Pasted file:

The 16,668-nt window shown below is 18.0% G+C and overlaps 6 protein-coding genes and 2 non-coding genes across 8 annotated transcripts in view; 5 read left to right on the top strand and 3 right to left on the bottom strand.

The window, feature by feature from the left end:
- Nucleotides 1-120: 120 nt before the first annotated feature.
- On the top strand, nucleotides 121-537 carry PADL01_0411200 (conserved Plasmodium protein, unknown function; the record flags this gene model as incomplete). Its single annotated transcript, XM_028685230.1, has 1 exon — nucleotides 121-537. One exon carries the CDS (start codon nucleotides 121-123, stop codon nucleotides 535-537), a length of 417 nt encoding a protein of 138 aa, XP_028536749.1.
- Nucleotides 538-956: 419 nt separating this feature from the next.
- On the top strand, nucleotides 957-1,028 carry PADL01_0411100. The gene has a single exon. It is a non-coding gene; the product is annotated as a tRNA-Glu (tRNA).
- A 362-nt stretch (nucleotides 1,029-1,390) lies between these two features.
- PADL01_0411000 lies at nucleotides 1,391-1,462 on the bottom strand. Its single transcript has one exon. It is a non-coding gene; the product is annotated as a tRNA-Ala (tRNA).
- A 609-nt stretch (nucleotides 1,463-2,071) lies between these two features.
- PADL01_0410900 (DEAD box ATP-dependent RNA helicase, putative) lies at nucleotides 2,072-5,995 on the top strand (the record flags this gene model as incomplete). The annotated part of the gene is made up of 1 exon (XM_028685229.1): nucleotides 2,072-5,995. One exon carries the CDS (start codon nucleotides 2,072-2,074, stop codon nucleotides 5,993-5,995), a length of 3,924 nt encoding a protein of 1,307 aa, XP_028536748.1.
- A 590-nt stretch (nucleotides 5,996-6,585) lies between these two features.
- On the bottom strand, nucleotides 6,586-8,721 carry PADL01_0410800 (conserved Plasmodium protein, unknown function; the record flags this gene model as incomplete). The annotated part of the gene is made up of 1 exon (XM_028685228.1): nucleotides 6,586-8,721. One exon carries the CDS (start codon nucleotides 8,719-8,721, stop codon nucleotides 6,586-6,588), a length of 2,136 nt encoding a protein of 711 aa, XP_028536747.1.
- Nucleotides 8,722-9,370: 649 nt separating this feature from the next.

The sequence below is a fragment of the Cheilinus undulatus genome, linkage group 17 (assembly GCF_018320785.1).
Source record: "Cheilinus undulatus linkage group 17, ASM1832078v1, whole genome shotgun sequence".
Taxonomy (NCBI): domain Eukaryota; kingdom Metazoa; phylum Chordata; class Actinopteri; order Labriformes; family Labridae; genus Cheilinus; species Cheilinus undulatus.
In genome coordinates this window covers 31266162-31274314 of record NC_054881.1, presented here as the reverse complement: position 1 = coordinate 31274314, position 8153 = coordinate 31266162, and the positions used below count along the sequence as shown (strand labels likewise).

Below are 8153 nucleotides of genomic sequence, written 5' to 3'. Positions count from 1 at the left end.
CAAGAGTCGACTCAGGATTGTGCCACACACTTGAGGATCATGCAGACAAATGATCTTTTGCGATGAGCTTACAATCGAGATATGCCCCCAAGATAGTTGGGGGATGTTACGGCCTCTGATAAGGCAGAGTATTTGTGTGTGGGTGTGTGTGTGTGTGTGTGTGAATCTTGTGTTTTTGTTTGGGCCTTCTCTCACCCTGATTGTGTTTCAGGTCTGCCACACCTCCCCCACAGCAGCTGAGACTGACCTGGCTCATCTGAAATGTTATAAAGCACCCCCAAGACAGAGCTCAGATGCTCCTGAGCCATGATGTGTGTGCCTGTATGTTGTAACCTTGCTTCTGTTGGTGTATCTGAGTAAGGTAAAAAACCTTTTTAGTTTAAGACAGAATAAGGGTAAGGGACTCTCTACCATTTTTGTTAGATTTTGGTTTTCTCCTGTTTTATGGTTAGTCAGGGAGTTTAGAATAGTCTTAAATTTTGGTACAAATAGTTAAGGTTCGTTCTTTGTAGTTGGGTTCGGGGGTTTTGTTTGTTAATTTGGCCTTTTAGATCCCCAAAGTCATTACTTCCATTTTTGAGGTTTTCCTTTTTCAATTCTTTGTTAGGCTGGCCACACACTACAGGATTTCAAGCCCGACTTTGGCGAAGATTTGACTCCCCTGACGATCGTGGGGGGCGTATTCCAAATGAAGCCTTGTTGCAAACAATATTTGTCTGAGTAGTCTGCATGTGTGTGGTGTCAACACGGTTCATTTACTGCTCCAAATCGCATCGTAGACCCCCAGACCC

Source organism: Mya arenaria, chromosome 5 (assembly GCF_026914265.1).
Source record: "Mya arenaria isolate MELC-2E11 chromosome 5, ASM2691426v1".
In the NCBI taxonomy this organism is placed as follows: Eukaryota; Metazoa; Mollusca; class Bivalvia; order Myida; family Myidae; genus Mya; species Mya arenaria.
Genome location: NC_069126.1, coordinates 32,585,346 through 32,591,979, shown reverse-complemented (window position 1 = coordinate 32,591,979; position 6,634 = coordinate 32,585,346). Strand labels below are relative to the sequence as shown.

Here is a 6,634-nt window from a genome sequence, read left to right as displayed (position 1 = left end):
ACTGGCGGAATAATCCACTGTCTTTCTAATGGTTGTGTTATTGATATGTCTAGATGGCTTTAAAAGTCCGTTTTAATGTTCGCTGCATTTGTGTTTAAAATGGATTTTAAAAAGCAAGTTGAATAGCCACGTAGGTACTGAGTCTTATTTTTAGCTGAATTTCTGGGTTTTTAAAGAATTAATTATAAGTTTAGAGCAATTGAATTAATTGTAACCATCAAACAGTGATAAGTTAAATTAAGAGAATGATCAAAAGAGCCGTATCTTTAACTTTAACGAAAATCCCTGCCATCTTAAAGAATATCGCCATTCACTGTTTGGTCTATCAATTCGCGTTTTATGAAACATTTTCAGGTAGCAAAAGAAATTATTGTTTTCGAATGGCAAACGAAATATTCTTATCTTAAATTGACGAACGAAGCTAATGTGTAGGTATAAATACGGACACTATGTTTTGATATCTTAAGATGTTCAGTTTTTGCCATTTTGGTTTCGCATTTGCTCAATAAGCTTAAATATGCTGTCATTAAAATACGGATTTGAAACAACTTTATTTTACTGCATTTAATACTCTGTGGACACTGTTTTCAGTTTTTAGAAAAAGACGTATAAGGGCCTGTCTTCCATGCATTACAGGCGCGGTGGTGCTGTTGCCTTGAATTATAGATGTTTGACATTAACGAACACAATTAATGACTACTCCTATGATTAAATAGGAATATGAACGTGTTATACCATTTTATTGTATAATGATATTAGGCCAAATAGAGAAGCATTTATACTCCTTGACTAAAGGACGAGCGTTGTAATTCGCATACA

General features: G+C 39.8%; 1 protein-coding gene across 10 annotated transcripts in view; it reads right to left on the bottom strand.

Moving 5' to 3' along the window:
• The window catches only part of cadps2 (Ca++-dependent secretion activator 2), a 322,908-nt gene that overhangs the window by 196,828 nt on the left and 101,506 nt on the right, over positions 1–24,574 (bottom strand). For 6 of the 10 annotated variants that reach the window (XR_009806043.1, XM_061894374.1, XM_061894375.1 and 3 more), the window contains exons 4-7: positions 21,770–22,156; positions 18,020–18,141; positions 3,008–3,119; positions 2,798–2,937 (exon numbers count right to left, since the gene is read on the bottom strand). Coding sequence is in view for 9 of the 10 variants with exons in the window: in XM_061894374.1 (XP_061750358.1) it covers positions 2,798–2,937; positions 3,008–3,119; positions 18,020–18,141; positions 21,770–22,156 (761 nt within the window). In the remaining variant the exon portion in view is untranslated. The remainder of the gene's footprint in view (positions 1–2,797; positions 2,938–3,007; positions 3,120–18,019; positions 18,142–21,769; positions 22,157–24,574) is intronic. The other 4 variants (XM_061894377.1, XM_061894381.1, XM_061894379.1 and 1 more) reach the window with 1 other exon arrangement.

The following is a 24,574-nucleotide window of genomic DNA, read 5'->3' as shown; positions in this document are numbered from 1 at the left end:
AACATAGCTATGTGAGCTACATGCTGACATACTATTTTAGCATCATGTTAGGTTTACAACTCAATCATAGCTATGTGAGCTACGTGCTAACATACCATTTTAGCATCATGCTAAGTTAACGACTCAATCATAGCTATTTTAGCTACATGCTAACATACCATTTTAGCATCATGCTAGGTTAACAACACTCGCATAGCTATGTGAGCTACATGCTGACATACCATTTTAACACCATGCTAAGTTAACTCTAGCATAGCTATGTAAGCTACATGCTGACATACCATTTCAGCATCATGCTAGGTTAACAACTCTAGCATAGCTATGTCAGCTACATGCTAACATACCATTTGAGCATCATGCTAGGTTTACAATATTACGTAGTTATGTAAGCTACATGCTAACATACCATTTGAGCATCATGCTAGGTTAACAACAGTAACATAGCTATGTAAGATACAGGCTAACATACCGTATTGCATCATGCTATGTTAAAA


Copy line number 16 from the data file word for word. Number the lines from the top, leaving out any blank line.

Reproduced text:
Taxonomy (NCBI): domain Eukaryota; kingdom Metazoa; phylum Chordata; class Actinopteri; order Labriformes; family Labridae; genus Cheilinus; species Cheilinus undulatus.